The HAT (histidine affinity tag) Protein Expression and Purification System provides a convenient and efficient way to express and purify proteins. HAT Vectors encode a novel polyhistidine epitope tag that allows proteins expressed in bacteria to be purified at neutral or physiological pH and under native or denaturing conditions.
The HAT System
The HAT (histidine affinity tag) epitope is a naturally-occurring sequence of non-adjacent histidine residues that has a lower overall charge than tags with consecutive His residues.
HAT-protein fusions exhibit solubility that more closely resembles that of wild-type proteins, while still possessing strong affinity for immobilized metal ions. Using the HAT System to purify proteins offers two major advantages:
- The protein is soluble, therefore it does not form aggregates or reside within inclusion bodies.
- The protein can be eluted under mild conditions, such as neutral pH or low imidazole concentration.
Proteins expressed from pHAT vectors are ideal for purification with TALON Resin using batch or gravity-flow protocols, or with TALON Superflow Resin using medium pressure FPLC. The cobalt metal ion in the TALON Resin has a high affinity for HAT and other polyhistidine-tagged proteins, and a very low affinity for other proteins. The exceptional selectivity of TALON Resin reduces background and requires fewer washes with milder conditions that preserve protein integrity.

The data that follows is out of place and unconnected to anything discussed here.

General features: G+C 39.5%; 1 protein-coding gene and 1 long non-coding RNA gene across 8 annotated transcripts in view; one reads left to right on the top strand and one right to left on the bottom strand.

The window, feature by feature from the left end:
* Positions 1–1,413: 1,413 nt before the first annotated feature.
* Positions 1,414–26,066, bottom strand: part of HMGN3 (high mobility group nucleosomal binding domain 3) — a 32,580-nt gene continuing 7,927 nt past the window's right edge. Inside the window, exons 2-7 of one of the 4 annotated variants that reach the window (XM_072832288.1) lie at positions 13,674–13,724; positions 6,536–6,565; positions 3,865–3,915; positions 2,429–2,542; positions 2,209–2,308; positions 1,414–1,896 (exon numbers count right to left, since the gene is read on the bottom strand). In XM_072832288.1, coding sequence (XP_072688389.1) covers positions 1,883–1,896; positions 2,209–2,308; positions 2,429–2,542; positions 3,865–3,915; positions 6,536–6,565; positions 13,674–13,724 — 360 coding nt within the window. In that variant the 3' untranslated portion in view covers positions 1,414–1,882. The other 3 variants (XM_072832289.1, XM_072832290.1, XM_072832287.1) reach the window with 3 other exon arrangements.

The HAT System includes three pHAT Vectors—pHAT10/11/12, which are the same construct but have multiple cloning sites (MCS) in each of the three reading frames. An enterokinase (EK) cleavage site has been incorporated into each of the vectors, allowing removal of the HAT sequence from the purified protein. Restriction sites are present to allow the HAT sequence to be excised, with or without the EK site, for cloning into other vectors.
The pHAT20 Vector, available separately, provides all the advantages of the pHAT10/11/12 vectors along with the convenience of additional cloning sites, making it easier to clone your cDNA in-frame for fusion to the HAT sequence.